Thursday, October 15, 2015

Lehi's route

Some time ago, a well-known CES employee told me that Lehi couldn't have crossed the Atlantic because it was such a long route around Africa. That's the kind of thing I've come to expect from Mesoamerican proponents. You probably already know the response.

The Atlantic crossing, even with the circumnavigation of Africa, is shorter than the Pacific crossing.

There are other reasons why the Atlantic crossing is more likely:

1. Circumnavigating Africa offers voyagers multiple stops for supplies, including food and water, that you don't get crossing the Pacific.

2. Everyone agrees the Mulekites crossed the Atlantic. Even John Sorenson agreed with that. (BTW, Sorenson documented other evidence of transoceanic voyages here.)

3. The winds and ocean currents work for an Atlantic crossing, but make a Pacific crossing implausible.

4. There is historical evidence to support ancient crossings of the Atlantic. Columbus crossed the Atlantic, using the same currents and winds as the ancient explorers did.

5. Around 600 B.C., Phoenician mariners circumnavigated Africa.

6. In 2008-2010, a ship reconstructed using 600 B.C. materials and technology circumnavigated Africa. The currents and winds sent them across the Atlantic to within a few hundred miles of Florida before they managed to turn the ship around back to Africa. See this page.

There are a lot of web pages that show Lehi crossing the Pacific Ocean to land in Mesoamerica. I looked into the rationale for what seems such an implausible theory. The most common explanation is that Lehi would have to cross the Pacific to land on the west coast of Mesoamerica to make the limited geography Mesoamerican theory work. This is especially important to explain why, in Sorenson terms, west is south (i.e., they landed on the south-facing coast, which the Nephites thereafter considered "west"). (For those new to this issue, the Mesoamerican proponents claim the Nephites didn't use the same cardinal directions we do today, except when they were in the Old World. Once they arrived in the New World, the Nephites based their directions from the first landing on the south coast of Mesoamerica, which they equated to the west coast of the Mediterranean, so that when the text mentions "northward" and "southward," it really means "westward" and "eastward.")

I know how ridiculous that sounds, but that's what you'll find if you read what the Mesoamerican proponents write.

Another rationale may be Orson Pratt's claim that Lehi landed in Chile, which was likely based on Frederick G. Williams' note of unknown origin. The Mesoamerican proponents reject that specific landing spot, of course, but they like the Pacific crossing part of it. I don't see how one can rationally accept part of Orson Pratt's theory without accepting all of it, but that's what they do.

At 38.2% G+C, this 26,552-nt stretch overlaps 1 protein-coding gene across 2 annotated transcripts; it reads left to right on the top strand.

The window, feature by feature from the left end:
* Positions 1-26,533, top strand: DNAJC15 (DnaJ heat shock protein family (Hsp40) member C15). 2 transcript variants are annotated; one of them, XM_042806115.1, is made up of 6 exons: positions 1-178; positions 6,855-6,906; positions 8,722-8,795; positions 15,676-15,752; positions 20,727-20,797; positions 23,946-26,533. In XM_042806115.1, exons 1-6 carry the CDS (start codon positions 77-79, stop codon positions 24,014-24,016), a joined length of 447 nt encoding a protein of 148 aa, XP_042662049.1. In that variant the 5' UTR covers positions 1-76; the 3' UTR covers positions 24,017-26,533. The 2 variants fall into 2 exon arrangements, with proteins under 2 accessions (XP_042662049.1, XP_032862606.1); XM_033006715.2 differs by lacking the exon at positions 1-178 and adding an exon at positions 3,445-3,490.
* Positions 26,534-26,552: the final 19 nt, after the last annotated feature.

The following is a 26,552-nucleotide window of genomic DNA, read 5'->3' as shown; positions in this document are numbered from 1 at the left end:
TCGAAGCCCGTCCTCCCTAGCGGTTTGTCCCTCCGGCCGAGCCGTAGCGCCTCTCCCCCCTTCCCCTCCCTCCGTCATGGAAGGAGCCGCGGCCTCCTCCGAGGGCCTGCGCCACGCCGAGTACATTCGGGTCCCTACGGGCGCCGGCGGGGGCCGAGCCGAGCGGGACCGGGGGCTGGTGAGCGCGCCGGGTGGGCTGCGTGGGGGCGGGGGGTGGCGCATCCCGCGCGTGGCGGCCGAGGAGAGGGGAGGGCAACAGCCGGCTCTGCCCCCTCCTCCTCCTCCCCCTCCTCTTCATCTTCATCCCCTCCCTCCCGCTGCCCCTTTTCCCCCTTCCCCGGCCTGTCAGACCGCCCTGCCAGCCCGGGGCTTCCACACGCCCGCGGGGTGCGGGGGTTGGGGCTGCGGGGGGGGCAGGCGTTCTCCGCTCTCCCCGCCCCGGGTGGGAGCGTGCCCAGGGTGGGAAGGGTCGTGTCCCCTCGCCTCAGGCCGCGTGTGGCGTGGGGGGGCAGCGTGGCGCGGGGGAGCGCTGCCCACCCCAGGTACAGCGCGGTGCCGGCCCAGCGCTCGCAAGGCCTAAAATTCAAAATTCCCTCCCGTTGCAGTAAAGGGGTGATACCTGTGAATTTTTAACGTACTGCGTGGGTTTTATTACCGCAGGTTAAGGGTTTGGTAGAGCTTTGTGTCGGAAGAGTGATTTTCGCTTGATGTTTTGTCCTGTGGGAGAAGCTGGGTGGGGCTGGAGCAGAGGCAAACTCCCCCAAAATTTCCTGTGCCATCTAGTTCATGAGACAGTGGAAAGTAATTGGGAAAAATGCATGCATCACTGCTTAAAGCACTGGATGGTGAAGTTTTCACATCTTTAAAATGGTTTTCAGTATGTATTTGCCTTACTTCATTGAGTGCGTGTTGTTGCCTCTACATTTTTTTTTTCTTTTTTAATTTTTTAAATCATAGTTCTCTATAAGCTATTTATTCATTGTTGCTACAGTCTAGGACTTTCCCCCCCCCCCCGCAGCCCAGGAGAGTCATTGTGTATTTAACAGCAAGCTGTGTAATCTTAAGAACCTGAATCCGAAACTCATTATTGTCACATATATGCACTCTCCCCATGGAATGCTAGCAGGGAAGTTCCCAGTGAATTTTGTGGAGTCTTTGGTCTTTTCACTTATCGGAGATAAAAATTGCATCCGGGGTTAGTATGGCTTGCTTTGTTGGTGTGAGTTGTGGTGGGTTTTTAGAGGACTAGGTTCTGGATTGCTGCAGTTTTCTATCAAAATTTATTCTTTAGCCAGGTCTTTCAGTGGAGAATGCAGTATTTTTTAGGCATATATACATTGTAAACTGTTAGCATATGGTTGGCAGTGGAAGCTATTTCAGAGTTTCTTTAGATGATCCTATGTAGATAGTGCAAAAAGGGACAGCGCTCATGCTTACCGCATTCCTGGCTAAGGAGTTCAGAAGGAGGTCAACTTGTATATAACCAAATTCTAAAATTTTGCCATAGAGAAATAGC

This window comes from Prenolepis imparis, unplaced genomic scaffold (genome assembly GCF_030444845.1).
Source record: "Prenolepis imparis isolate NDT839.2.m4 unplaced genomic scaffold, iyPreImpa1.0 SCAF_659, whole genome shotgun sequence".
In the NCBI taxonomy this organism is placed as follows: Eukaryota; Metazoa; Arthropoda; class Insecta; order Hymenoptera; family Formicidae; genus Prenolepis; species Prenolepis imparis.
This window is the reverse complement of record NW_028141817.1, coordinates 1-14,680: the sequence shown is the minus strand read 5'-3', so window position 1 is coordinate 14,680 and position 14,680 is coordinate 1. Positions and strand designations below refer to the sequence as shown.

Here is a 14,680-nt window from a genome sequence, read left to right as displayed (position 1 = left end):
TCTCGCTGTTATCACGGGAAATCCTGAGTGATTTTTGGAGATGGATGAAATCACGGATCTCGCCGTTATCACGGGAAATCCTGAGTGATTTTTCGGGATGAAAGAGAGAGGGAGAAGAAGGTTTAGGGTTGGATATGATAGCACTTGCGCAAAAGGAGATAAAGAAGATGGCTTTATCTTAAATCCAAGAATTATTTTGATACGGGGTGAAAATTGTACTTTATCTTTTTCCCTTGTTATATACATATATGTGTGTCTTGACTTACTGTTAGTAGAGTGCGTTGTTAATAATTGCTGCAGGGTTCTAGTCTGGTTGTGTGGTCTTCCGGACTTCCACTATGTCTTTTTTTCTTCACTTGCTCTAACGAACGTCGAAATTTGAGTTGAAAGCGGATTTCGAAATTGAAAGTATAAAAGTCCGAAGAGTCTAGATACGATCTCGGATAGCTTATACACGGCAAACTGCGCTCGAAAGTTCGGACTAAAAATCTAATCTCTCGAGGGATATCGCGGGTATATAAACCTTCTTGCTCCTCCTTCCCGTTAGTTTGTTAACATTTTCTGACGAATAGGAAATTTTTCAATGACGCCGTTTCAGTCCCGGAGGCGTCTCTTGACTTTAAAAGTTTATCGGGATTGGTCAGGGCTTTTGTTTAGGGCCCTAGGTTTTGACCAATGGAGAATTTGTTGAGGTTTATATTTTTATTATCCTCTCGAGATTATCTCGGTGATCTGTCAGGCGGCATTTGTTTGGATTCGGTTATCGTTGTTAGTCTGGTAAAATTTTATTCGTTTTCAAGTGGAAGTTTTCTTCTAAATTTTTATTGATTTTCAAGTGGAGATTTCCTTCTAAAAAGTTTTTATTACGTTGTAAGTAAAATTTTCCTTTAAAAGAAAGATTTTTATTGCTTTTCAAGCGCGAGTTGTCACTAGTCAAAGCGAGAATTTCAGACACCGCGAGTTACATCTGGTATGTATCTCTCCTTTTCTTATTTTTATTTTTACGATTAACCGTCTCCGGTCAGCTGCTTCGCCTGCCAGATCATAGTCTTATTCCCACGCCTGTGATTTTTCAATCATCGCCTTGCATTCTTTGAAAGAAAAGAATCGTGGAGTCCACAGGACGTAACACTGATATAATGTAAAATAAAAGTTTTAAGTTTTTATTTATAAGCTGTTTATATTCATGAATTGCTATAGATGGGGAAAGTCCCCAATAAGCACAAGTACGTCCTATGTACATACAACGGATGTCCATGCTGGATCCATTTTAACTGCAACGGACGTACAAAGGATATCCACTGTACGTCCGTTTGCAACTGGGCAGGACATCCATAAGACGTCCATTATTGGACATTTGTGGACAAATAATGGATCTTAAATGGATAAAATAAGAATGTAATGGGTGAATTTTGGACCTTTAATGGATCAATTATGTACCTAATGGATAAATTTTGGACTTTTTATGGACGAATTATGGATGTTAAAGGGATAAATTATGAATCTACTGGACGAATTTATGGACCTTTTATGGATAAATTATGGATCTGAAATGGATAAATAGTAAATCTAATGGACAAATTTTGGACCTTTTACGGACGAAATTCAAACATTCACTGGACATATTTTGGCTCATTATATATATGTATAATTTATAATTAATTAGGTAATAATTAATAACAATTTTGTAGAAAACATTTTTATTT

Yet another rationale is 1 Nephi 17:1, which says "And it came to pass that we did again take our journey in the wilderness; and we did travel nearly eastward from that time forth. And we did travel and wade through much affliction in the wilderness; and our women did bear children in the wilderness." It seems apparent from the context that Nephi is describing their journey in the wilderness, not on the ocean. In fact, he never mentions directions once he gets on the ship. Here's what he says in 1 Nephi 18.

8. And it came to pass after we had all gone down into the ship, and had taken with us our provisions and things which had been commanded us, we did put forth into the sea and were driven forth before the wind towards the promised land.

21 And it came to pass after they had loosed me, behold, I took the compass, and it did work whither I desired it. And it came to pass that I prayed unto the Lord; and after I had prayed the winds did cease, and the storm did cease, and there was a great calm.

 22 And it came to pass that I, Nephi, did guide the ship, that we sailed again towards the promised land.

 23 And it came to pass that after we had sailed for the space of many days we did arrive at the promised land; and we went forth upon the land, and did pitch our tents; and we did call it the promised land.

From this, I conclude one should look at the prevailing winds and sea currents--which lead to a route around Africa and across the Atlantic.


Conclusion. Backing into a Pacific crossing to support a Mesoamerican setting makes no sense to me. Unless one wants to accept the Williams/Pratt theory of a landing in Chile, which has its own problems, I don't see any reasonable explanation for assuming a Pacific crossing. Now that we have documented evidence of the real-world feasibility of 600 B.C. technology taking a route from the Arabian peninsula around Africa and across the Atlantic to North America, and we all agree that the Mulekites crossed the Atlantic, what basis is there for assuming an implausible Pacific crossing?

There's a more detailed discussion of this issue here.

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